The Nativity Story infuses the story of Jesus’ with humanity. Read on:
There are two kinds of religious epics at Christmas: the old-fashioned, overblown, cast-of-thousands camp classics (“Oh Moses, Moses, you stubborn, splendid, adorable fool” — Anne Baxter as Nefretiri in The Ten Commandments) and the modern, grittier recreation that comes with the kind of political and racial subtext that made The Passion of the Christ such a controversial hit.
The new epic is reverent and literal. In Mel Gibson’s vision, it’s also brutal and flirts with racism; in Catherine Hardwicke’s The Nativity Story, it’s historical and flirts only with sanctimony.
Hardwicke, of course, has the easier job. The Nativity Story, which tells of the birth of Christ, has no anti-Semitic undertones. Its Mary and Joseph are both Jewish, living in a Jewish community. The villain is King Herod, a bad guy who has no anti-defamation league to stand up for him. There is even some humour in the movie, courtesy of the three wise men, who are treated with the patronizing affection we reserve for ancient exotics and precocious children.
The Nativity Story is, in many ways, the ultimate Christmas movie. It seems aimed mostly at Hollywood’s newest audience, evangelicals, fundamentalists and also ordinary church-goers who feel left out of the usual menu of sex, violence and ironic dismissal of their religion. It strips the Christmas message of its tinsel and twinkling lights, although it adds a few curlicues of its own: the scene where Jesus is born in Bethlehem is orchestrated to the familiar choir of heavenly voices and 1,000 strings and illuminated by a star that looks like it was borrowed from a gala movie opening. The result is a tableau of kneeling shepherds, wide-eyed wise men and innocent farm animals that wouldn’t be out of place at a school pageant.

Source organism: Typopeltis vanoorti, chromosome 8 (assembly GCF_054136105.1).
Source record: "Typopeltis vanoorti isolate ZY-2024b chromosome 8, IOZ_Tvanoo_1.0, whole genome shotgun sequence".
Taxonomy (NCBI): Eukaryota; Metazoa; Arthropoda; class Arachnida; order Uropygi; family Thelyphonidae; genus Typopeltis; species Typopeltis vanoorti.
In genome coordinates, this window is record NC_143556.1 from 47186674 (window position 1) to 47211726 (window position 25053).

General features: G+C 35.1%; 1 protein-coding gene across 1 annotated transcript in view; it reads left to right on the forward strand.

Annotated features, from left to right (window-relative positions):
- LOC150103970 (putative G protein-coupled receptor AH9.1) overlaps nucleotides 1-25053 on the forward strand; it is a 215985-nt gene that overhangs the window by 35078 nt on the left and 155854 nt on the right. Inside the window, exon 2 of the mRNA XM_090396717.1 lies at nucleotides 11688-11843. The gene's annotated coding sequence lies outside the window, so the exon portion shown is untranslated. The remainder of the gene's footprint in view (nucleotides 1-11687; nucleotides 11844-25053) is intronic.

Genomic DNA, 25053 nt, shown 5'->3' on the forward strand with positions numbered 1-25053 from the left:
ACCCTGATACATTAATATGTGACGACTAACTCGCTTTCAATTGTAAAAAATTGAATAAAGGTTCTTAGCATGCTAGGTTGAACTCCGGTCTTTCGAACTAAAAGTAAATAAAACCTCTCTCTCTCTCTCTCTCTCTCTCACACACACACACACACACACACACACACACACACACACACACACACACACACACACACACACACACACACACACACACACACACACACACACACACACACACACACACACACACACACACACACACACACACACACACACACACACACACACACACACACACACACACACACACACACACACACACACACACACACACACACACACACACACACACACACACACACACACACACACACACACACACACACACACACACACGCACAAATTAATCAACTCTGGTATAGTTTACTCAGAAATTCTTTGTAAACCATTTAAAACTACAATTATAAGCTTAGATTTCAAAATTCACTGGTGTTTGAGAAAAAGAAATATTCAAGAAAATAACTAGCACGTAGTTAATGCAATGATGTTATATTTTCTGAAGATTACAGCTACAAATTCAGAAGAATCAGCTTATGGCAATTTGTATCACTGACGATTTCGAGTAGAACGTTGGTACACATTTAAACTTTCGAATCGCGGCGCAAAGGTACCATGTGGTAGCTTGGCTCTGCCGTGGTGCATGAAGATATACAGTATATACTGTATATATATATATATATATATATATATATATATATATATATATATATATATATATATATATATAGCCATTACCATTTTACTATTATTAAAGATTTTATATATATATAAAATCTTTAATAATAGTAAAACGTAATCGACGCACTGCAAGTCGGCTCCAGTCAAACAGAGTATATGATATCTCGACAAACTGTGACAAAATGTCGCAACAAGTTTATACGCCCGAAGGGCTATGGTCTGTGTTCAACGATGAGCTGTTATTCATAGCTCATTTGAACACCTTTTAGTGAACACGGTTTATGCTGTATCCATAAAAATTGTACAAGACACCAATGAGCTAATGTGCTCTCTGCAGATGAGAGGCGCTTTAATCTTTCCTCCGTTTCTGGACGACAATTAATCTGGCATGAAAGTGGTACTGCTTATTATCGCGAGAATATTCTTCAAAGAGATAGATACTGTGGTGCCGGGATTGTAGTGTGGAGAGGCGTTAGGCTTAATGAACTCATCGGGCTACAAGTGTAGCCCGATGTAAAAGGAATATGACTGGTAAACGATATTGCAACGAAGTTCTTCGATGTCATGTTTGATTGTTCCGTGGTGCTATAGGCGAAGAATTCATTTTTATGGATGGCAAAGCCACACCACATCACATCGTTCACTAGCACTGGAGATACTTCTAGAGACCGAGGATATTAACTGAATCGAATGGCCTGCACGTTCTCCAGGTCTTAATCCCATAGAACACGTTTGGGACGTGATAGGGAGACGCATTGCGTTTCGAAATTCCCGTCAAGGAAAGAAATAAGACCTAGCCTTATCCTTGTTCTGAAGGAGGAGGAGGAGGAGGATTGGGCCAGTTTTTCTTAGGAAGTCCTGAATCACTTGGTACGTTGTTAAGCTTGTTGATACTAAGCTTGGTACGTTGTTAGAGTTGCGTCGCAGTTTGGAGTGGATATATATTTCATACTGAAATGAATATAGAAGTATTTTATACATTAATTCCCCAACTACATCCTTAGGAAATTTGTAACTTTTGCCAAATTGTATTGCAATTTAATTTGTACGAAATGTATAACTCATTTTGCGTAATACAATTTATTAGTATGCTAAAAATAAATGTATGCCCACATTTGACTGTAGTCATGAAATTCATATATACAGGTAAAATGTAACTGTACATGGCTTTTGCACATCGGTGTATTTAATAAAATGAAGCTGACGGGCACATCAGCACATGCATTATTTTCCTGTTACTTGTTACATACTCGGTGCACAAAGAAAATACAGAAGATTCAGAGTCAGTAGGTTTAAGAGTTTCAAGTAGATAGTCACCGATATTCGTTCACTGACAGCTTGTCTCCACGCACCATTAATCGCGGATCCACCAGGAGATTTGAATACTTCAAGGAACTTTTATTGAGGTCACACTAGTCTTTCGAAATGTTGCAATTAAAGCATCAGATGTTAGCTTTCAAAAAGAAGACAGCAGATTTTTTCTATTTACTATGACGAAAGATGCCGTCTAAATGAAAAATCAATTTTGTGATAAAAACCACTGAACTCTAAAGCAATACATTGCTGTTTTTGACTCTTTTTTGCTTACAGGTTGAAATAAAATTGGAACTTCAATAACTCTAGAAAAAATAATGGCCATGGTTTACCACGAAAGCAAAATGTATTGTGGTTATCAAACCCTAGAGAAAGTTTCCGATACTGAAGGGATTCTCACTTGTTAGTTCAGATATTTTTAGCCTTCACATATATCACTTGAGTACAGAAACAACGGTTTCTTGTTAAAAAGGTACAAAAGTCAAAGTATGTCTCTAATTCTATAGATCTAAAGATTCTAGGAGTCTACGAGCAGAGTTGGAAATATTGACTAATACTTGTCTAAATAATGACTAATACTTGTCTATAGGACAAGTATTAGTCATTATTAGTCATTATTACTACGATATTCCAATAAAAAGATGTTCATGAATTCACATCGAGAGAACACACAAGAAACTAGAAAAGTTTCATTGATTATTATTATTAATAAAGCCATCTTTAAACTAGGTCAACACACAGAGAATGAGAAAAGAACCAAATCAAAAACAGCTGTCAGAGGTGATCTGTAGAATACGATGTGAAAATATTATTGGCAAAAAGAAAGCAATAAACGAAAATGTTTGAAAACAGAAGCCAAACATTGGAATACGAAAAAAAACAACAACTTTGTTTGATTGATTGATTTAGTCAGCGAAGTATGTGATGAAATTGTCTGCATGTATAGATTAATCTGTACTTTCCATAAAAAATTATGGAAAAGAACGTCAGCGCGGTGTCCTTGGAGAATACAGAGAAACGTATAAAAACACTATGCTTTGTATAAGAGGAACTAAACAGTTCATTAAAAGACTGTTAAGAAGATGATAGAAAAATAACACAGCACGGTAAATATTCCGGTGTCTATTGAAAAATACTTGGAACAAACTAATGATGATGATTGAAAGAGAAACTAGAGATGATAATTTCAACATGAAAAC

The story starts with Herod — driven to mad paranoia by the prophecy of a Messiah who will overthrow his rule — sending his men to Bethlehem to kill all the male children. It then goes back a year to Nazareth, where we meet Mary (Keisha Castle-Hughes from Whale Rider), who is betrothed to Joseph (Oscar Isaac), but becomes impregnated by a miracle from God. This causes a scandal that brings her dangerously close to being stoned to death, but Joseph believes her, and the two journey to Bethlehem for the birth.
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The Nativity Story Movie Posters
View the trailer
In theaters, December 1, 2006
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